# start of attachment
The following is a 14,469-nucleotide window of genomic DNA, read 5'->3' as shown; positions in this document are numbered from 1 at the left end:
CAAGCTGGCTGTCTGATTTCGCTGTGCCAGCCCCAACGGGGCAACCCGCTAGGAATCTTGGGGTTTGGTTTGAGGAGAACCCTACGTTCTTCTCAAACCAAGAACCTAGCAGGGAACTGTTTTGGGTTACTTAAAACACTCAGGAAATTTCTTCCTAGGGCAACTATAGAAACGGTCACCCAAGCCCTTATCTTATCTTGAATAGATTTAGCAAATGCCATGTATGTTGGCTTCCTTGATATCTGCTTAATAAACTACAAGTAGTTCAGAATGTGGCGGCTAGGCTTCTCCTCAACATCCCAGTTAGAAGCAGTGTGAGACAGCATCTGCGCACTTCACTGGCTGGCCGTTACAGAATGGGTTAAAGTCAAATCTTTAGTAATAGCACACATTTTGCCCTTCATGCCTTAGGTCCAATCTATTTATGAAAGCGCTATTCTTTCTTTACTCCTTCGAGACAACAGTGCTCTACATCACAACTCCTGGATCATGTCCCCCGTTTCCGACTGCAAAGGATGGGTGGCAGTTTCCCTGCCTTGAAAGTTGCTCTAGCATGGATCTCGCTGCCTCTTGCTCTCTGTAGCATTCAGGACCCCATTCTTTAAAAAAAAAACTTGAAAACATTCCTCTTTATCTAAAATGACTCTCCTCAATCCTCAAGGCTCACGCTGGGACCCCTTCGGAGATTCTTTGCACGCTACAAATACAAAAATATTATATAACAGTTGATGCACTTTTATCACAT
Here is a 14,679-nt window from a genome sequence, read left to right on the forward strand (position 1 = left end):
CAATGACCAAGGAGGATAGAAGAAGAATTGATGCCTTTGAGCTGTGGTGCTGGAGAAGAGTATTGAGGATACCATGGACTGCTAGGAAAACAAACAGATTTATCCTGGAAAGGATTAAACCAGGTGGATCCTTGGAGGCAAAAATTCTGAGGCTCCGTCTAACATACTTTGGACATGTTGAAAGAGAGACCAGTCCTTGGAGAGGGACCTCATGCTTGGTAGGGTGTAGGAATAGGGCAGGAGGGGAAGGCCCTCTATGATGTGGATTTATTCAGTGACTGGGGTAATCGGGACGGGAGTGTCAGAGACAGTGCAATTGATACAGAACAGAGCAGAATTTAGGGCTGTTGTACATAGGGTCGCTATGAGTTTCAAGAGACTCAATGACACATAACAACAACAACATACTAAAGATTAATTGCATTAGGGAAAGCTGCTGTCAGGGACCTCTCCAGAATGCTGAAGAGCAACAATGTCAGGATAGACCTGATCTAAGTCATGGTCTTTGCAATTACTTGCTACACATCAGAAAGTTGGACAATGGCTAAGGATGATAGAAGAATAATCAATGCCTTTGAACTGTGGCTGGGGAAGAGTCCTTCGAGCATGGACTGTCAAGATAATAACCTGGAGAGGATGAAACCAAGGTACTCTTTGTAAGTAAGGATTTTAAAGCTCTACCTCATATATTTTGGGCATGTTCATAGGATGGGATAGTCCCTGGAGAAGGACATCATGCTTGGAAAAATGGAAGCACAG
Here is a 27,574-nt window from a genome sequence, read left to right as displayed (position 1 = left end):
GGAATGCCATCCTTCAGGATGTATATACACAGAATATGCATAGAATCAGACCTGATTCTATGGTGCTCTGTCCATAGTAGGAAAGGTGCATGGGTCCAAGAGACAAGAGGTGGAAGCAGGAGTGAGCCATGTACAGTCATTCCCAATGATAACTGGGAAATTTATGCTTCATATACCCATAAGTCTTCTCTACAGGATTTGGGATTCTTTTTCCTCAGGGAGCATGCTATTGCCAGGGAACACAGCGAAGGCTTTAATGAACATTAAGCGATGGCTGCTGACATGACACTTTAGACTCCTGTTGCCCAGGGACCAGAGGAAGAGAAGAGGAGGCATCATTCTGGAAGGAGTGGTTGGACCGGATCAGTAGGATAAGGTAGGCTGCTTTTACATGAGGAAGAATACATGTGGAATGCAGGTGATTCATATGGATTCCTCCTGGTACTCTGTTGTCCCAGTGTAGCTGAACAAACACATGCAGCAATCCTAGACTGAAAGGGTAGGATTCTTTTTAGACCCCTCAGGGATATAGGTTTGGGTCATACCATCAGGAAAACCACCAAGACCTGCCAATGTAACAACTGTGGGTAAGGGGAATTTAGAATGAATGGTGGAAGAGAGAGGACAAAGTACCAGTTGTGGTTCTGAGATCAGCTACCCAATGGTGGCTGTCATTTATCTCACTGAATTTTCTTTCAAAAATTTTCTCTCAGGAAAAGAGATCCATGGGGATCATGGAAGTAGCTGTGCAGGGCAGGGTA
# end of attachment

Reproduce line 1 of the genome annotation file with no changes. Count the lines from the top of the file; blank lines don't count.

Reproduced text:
The following is a 14,469-nucleotide window of genomic DNA, read 5'->3' as shown; positions in this document are numbered from 1 at the left end: